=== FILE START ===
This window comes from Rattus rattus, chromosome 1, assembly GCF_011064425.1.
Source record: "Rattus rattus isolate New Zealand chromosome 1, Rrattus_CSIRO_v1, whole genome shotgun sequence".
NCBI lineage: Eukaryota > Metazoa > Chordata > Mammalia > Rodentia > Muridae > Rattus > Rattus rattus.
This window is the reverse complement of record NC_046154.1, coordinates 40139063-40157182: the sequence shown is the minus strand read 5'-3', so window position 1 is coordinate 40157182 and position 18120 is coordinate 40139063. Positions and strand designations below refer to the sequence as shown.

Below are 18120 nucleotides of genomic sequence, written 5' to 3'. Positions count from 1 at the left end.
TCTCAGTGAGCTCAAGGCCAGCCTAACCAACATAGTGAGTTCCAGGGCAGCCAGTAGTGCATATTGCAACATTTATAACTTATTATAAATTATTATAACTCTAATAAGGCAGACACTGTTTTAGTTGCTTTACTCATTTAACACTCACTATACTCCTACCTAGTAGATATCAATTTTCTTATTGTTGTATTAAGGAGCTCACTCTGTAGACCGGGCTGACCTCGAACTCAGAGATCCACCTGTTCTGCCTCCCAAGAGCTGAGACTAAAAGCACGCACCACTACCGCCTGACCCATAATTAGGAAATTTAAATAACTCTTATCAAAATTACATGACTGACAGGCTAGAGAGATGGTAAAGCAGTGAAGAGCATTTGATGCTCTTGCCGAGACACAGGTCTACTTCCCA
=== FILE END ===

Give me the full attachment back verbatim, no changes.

This window comes from Rattus rattus, chromosome 1, assembly GCF_011064425.1.
Source record: "Rattus rattus isolate New Zealand chromosome 1, Rrattus_CSIRO_v1, whole genome shotgun sequence".
NCBI lineage: Eukaryota > Metazoa > Chordata > Mammalia > Rodentia > Muridae > Rattus > Rattus rattus.
This window is the reverse complement of record NC_046154.1, coordinates 40139063-40157182: the sequence shown is the minus strand read 5'-3', so window position 1 is coordinate 40157182 and position 18120 is coordinate 40139063. Positions and strand designations below refer to the sequence as shown.

Below are 18120 nucleotides of genomic sequence, written 5' to 3'. Positions count from 1 at the left end.
TCTCAGTGAGCTCAAGGCCAGCCTAACCAACATAGTGAGTTCCAGGGCAGCCAGTAGTGCATATTGCAACATTTATAACTTATTATAAATTATTATAACTCTAATAAGGCAGACACTGTTTTAGTTGCTTTACTCATTTAACACTCACTATACTCCTACCTAGTAGATATCAATTTTCTTATTGTTGTATTAAGGAGCTCACTCTGTAGACCGGGCTGACCTCGAACTCAGAGATCCACCTGTTCTGCCTCCCAAGAGCTGAGACTAAAAGCACGCACCACTACCGCCTGACCCATAATTAGGAAATTTAAATAACTCTTATCAAAATTACATGACTGACAGGCTAGAGAGATGGTAAAGCAGTGAAGAGCATTTGATGCTCTTGCCGAGACACAGGTCTACTTCCCA